If a voter can’t prove his/her identity properly, or proof can’t be verified by the voter’s county Board of Elections after they receive the voter’s application, the voter will still receive an absentee ballot. The voter will also get a notice that he/she must provide acceptable proof of his/her identity or his/her absentee ballot won’t count.

In order for an absentee ballot to count, the voter has six calendar days after the election to prove his/her identity to his/her county Board of Elections. This can be done electronically, by mail, by fax – or by showing up in person at the county Board of Elections. See Question N. in Voter ID Issues: Voting in Person at the Polls  for instructions on how to locate all Pennsylvania Boards of Election.

Note: Because six calendar days after the November 6 election falls on Monday, November 12 – and government offices are closed for Veterans’ Day – the deadline for voters (whose proof of identity cannot be verified by his/her county Board of Elections) to prove his/her identity so that their absentee ballot will count is Tuesday, November 13.

I. When are absentee ballots due?

County Boards of Election must receive voted absentee ballots no later than 5 p.m. on the Friday before Election Day (November 2).

J. When are absentee ballots counted?

Absentee ballots are counted after the in-person votes, usually as part of the official count that begins several days after the election. Absentee ballots from voters whose identity cannot be verified will not be counted.

K. What happens if a voter can’t vote in person at the last minute?

Voters who experience an emergency (e.g., an illness or an unexpected out-of-town trip) after the deadline for absentee ballot applications can obtain an “emergency ballot application” by downloading an Emergency Absentee Ballot Application Form and mailing it to their county Board of Elections or by requesting an application in writing from their county Board of Elections (see Question N. in Voter ID Issues: Voting in Person at the Polls for contact information). On the application, the voter must attest to the emergency before a notary public.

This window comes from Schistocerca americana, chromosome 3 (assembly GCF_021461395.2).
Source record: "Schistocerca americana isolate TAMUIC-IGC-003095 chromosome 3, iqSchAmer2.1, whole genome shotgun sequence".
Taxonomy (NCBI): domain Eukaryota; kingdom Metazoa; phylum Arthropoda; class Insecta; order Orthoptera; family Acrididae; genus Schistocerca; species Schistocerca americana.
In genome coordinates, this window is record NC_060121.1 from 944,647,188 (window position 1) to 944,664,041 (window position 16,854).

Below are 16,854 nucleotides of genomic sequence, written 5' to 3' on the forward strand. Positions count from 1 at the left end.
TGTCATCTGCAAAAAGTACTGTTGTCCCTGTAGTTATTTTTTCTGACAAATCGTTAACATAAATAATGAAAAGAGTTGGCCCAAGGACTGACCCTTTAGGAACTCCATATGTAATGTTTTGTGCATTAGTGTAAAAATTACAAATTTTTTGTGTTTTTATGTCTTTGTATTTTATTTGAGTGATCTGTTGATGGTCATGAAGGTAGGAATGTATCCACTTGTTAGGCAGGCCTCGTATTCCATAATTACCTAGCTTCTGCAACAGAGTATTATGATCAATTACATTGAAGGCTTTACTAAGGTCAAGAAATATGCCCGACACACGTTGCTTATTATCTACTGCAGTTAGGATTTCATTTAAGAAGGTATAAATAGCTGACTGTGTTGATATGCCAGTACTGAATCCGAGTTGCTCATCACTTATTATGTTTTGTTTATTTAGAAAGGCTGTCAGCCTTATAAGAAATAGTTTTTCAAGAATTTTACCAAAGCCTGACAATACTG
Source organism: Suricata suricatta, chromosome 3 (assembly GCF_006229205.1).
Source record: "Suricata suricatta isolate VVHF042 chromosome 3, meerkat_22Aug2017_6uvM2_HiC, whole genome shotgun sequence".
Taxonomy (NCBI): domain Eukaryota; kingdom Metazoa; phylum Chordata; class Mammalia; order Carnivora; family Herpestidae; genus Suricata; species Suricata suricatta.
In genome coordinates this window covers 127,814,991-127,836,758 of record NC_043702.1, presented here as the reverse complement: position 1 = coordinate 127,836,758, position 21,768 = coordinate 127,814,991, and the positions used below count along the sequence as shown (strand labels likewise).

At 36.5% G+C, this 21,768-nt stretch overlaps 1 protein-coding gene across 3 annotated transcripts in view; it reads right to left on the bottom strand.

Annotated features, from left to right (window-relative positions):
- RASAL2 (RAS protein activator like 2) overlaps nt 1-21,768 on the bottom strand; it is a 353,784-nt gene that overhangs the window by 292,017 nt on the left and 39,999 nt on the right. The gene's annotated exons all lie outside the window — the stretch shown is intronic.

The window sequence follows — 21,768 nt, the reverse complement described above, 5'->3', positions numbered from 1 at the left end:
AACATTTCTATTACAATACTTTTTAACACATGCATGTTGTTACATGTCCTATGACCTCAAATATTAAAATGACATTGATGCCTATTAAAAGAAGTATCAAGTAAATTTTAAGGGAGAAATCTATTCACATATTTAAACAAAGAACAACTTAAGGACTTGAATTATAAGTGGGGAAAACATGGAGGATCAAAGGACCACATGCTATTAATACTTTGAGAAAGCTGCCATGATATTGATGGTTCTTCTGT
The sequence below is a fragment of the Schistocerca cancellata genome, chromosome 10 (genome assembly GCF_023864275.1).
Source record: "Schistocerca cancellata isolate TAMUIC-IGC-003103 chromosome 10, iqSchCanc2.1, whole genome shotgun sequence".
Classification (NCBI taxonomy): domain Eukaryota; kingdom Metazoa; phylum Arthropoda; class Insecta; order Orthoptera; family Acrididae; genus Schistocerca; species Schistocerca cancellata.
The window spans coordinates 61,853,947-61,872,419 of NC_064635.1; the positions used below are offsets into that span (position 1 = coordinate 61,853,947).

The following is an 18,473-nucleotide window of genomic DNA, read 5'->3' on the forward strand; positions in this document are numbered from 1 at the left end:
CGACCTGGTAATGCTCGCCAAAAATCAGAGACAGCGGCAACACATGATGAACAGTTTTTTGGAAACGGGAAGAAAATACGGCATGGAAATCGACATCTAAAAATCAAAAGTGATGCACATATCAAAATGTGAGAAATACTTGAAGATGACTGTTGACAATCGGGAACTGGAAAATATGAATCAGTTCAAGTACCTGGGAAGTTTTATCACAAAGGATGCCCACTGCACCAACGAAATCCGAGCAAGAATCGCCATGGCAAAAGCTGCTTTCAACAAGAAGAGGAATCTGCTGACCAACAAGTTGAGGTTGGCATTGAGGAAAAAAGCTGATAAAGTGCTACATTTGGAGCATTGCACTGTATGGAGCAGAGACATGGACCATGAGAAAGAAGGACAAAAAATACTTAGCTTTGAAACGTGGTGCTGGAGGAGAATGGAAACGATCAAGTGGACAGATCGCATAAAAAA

L. When are emergency absentee applications due?

Emergency absentee ballot applications must be submitted to the voter’s county Board of Election between 5 p.m. on the Tuesday before Election Day (October 30) and 5 p.m. on the Friday before Election Day (November 2).

M. When are emergency absentee ballots due?

Emergency absentee ballots must be received by the voter’s county Board of Election by 5 p.m. on the Friday before Election Day (November 2).

NOTE: There are special procedures for voters who experience an emergency after 5 p.m. on the Friday before Election Day (November 2). Those procedures are outlined at:http://www.votespa.com/portal/server.pt/community/how_to_vote/13515/voting_by_absentee_ballot.

N. What is an alternative ballot?

Voters with a disability, or who are at least 65 years of age and have been assigned to a polling place deemed inaccessible by their county Board of Elections, are eligible to vote by alternative ballot. The new voter ID law does not require alternative ballot voters to show any proof of identification.

For information on voting by alternative ballot, call 1-877-VOTESPA (1-877-868-3772) or go to: http://www.votespa.com/portal/server.pt/community/how_to_vote/13515/voting_by_alternative_ballot.

O. How can voters find out if their polling places are handicapped accessible?

Voters who live in Philadelphia County can call 215-686-3469 to find out if their polling place is handicapped accessible on November 6. A list of handicapped accessible polling place as of the April 2012 primary is available at: http://phillyelection.com/aceng.htm.

Voters who live outside Philadelphia County and want to know if their polling place is handicapped accessible should call 1-877-VOTESPA (1-877-868-3772) or contact their county Board of Elections (see Question N. in Voter ID Issues: Voting in Person at the Polls for contact information).

P. How can voters get an alternative ballot application?

A qualified alternative ballot voter can get an alternative ballot application by downloading an Alternative Ballot Form and mailing it to their county Board of Elections or by requesting an application in writing from their county Board of Elections (see Question N. in Voter ID Issues: Voting in Person at the Polls for contact information). The application by letter must be signed by the voter and include the same information as required on the alternative ballot application form.

Q. When are alternative ballot applications due?

Alternative ballot applications must be received by the voter’s county Board of Elections no later than 5 p.m. on the Tuesday before Election Day (October 30).

R. When are alternative ballots due?

County Boards of Election must receive voted alternative ballots no later than 8 p.m. on Election Day (November 6).

S. When are alternative ballots counted?

Like absentee ballots, alternative ballots are counted after the in-person votes, usually as part of the official count that begins several days after the election.


Back to main voter ID page
Download handbook as a PDF

Back to top